However, make sure the wrap is not too tight and that your dog can move comfortably.
Does Limber Tail Heal On Its Own?
Although limber tail is a painful and comfortable condition, vets consider it a benign condition that doesn’t need their attention.
This is because a little R & R is typically all that is needed for your dog to make a quick recovery.
Granted, there are some situations where the tail injury may be severe, so be sure to consult your vet if it doesn’t heal within a couple of days.
How Long Does It Take For Limber Tail To Heal?
As long as the dog has plenty of rest, limber tail should heal within a couple of days (not exceeding a week).
If it persists beyond one week, then there is a need to worry and you should probably get your dog examined by a veterinarian.
Also, if your dog is in severe pain, the vet can prescribe some painkillers to help with the pain as your dog recuperates.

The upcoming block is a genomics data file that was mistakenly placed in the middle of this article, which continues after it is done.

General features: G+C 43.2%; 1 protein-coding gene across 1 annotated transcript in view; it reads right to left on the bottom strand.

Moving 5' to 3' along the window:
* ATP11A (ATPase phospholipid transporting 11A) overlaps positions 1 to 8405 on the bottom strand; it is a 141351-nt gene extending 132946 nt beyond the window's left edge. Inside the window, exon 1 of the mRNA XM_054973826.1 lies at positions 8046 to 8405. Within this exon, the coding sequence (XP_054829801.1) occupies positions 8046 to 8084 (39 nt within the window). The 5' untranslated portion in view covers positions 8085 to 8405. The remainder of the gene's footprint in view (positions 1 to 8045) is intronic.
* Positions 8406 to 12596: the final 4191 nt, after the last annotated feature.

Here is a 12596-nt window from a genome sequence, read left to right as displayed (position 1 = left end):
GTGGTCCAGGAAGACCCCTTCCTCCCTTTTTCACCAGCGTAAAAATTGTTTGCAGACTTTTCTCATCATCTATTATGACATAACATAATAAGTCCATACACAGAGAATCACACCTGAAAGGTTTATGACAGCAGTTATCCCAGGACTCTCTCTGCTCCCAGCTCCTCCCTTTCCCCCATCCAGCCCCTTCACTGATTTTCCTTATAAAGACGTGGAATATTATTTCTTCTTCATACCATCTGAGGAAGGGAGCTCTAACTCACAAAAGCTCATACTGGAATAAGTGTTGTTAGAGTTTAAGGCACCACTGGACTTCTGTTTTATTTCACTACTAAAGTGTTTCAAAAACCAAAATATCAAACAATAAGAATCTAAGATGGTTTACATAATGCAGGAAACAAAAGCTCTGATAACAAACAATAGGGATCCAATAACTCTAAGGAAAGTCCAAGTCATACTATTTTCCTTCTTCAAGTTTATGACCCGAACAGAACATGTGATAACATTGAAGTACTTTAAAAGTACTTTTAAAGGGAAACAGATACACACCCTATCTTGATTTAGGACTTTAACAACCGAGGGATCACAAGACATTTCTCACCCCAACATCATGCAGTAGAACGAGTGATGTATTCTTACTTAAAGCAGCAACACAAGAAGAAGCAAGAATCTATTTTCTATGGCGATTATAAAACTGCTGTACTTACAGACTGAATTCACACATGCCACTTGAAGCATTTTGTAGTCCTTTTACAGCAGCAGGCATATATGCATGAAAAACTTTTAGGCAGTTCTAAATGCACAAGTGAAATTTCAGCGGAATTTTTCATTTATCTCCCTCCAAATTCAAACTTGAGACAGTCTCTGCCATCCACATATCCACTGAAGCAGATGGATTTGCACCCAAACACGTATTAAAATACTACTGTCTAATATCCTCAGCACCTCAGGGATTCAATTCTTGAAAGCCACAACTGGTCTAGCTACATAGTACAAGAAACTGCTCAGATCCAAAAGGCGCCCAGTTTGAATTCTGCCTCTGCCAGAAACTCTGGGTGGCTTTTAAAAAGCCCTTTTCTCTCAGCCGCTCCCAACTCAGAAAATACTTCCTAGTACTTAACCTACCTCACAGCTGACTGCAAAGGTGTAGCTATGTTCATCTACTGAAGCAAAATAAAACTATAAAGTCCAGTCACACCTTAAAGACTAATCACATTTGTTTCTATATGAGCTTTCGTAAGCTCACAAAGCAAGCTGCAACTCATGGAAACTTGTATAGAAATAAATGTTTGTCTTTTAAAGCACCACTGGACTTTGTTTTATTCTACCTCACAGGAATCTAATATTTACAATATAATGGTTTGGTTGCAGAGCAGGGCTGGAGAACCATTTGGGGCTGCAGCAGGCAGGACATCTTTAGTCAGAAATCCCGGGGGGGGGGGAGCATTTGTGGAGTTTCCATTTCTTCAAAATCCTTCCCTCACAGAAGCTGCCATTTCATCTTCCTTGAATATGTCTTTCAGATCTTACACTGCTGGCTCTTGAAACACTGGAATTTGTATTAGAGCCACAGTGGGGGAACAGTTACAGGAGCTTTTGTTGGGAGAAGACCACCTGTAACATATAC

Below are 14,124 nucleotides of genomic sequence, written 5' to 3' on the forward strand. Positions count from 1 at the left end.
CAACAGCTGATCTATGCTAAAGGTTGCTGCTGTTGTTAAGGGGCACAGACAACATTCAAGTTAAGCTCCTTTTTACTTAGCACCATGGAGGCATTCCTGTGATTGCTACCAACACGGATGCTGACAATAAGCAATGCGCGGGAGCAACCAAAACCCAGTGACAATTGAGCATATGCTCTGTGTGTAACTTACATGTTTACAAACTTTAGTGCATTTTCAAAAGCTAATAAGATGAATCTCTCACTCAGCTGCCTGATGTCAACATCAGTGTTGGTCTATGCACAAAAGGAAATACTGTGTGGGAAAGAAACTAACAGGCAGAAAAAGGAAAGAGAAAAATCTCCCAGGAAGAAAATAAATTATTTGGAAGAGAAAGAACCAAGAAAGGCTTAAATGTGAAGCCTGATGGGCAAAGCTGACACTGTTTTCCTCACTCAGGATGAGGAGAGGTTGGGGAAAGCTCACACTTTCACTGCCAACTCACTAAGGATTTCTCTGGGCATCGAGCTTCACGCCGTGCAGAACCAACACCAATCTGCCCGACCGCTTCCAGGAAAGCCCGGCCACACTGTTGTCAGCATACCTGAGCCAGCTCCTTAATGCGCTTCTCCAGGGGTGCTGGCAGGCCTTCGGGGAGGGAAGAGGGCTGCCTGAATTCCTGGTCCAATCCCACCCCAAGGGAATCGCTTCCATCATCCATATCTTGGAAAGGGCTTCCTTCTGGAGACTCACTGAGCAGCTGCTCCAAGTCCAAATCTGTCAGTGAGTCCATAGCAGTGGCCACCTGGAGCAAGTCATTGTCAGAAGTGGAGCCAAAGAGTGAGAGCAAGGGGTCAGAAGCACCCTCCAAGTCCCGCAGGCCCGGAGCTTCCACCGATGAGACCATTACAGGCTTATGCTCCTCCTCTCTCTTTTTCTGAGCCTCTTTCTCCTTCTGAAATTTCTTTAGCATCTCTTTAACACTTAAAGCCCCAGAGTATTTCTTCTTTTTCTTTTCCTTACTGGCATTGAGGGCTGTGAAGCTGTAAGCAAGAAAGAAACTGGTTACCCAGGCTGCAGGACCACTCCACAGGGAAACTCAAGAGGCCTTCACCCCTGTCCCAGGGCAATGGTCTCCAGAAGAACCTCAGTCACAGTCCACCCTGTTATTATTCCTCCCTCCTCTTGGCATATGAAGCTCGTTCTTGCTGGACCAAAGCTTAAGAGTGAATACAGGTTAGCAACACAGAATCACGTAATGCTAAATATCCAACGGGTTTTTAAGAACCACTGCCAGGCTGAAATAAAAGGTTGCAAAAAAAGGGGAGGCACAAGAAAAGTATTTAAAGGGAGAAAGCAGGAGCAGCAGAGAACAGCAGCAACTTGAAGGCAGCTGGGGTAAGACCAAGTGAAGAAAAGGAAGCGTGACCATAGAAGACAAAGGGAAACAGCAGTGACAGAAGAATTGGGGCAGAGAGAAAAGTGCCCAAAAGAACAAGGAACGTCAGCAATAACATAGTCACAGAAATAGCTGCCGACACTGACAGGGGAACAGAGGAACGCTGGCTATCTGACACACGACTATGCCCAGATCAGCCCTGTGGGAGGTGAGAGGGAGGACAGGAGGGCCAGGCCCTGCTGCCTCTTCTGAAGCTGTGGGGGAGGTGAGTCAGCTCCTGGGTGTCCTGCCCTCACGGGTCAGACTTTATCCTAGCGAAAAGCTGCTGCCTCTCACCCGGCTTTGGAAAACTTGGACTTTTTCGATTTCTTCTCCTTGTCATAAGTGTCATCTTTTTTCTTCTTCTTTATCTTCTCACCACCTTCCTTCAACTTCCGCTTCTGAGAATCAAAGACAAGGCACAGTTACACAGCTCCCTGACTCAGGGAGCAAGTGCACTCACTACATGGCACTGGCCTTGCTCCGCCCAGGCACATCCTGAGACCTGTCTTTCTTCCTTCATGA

Do I Need To Go To The Vet For Limber Tail?
For the most part, you can treat limber tail at home without the intervention of a veterinarian.
However, there are two situations when you should take the dog to the vet.
The first is if the limber tail causes your doggy to be in excruciating pain.
The extreme pain may make him unable to sleep and also affect his appetite, so it is best to get something for the pain – which the vet can prescribe after an examination.
Secondly, you should take your dog to the vet if the limber tail refuses to heal on its own after a week.
This could indicate a more serious injury that needs treatment.
Otherwise, just stick to the home remedies suggested above and your dog should be fine.
How to Prevent Swimmers Tail in Dogs
Even though swimmers tail is mostly caused by accidents, it is still possible to take some precautionary steps that will help prevent it.
For starters, you may want to avoid exposing your dog to cold water or cold temperatures for an extended period.
If your dog gets wet, e.g. after a good swim, ensure that you dry him thoroughly because you do not want the tail to stay wet for extended periods.